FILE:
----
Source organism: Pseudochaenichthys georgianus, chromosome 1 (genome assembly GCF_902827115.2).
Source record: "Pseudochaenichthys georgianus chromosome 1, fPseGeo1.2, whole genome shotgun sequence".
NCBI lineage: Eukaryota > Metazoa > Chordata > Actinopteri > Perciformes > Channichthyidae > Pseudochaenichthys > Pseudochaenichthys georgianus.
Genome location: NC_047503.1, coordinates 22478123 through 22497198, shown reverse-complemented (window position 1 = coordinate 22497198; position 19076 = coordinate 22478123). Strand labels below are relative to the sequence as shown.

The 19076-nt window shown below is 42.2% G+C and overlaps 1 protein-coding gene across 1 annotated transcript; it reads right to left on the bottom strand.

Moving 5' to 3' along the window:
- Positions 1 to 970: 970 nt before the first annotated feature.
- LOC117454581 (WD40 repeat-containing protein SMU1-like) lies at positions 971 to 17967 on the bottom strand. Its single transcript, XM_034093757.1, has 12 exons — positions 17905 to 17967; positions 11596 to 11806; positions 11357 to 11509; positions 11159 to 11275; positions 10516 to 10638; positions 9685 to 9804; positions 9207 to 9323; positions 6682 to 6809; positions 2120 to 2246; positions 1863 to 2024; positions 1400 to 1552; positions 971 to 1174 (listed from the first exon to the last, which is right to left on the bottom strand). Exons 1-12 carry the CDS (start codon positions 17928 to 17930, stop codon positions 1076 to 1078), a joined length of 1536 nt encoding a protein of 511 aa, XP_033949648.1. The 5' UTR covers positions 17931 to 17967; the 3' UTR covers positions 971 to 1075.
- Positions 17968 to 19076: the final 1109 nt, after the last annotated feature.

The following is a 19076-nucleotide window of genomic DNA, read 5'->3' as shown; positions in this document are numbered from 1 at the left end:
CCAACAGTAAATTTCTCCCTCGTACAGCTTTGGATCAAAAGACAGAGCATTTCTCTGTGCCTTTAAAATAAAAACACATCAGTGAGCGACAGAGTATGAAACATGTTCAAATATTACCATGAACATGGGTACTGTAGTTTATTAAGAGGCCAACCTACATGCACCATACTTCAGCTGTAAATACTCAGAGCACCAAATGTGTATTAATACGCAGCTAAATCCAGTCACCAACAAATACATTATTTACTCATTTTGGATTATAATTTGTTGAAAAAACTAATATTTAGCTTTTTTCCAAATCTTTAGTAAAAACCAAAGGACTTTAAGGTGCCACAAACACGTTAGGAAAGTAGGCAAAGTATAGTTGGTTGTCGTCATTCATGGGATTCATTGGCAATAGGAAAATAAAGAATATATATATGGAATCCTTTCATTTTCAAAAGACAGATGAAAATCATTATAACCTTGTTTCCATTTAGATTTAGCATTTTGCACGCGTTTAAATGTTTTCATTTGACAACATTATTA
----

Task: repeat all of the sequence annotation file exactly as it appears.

Source organism: Pseudochaenichthys georgianus, chromosome 1 (genome assembly GCF_902827115.2).
Source record: "Pseudochaenichthys georgianus chromosome 1, fPseGeo1.2, whole genome shotgun sequence".
NCBI lineage: Eukaryota > Metazoa > Chordata > Actinopteri > Perciformes > Channichthyidae > Pseudochaenichthys > Pseudochaenichthys georgianus.
Genome location: NC_047503.1, coordinates 22478123 through 22497198, shown reverse-complemented (window position 1 = coordinate 22497198; position 19076 = coordinate 22478123). Strand labels below are relative to the sequence as shown.

The 19076-nt window shown below is 42.2% G+C and overlaps 1 protein-coding gene across 1 annotated transcript; it reads right to left on the bottom strand.

Moving 5' to 3' along the window:
- Positions 1 to 970: 970 nt before the first annotated feature.
- LOC117454581 (WD40 repeat-containing protein SMU1-like) lies at positions 971 to 17967 on the bottom strand. Its single transcript, XM_034093757.1, has 12 exons — positions 17905 to 17967; positions 11596 to 11806; positions 11357 to 11509; positions 11159 to 11275; positions 10516 to 10638; positions 9685 to 9804; positions 9207 to 9323; positions 6682 to 6809; positions 2120 to 2246; positions 1863 to 2024; positions 1400 to 1552; positions 971 to 1174 (listed from the first exon to the last, which is right to left on the bottom strand). Exons 1-12 carry the CDS (start codon positions 17928 to 17930, stop codon positions 1076 to 1078), a joined length of 1536 nt encoding a protein of 511 aa, XP_033949648.1. The 5' UTR covers positions 17931 to 17967; the 3' UTR covers positions 971 to 1075.
- Positions 17968 to 19076: the final 1109 nt, after the last annotated feature.

The following is a 19076-nucleotide window of genomic DNA, read 5'->3' as shown; positions in this document are numbered from 1 at the left end:
CCAACAGTAAATTTCTCCCTCGTACAGCTTTGGATCAAAAGACAGAGCATTTCTCTGTGCCTTTAAAATAAAAACACATCAGTGAGCGACAGAGTATGAAACATGTTCAAATATTACCATGAACATGGGTACTGTAGTTTATTAAGAGGCCAACCTACATGCACCATACTTCAGCTGTAAATACTCAGAGCACCAAATGTGTATTAATACGCAGCTAAATCCAGTCACCAACAAATACATTATTTACTCATTTTGGATTATAATTTGTTGAAAAAACTAATATTTAGCTTTTTTCCAAATCTTTAGTAAAAACCAAAGGACTTTAAGGTGCCACAAACACGTTAGGAAAGTAGGCAAAGTATAGTTGGTTGTCGTCATTCATGGGATTCATTGGCAATAGGAAAATAAAGAATATATATATGGAATCCTTTCATTTTCAAAAGACAGATGAAAATCATTATAACCTTGTTTCCATTTAGATTTAGCATTTTGCACGCGTTTAAATGTTTTCATTTGACAACATTATTA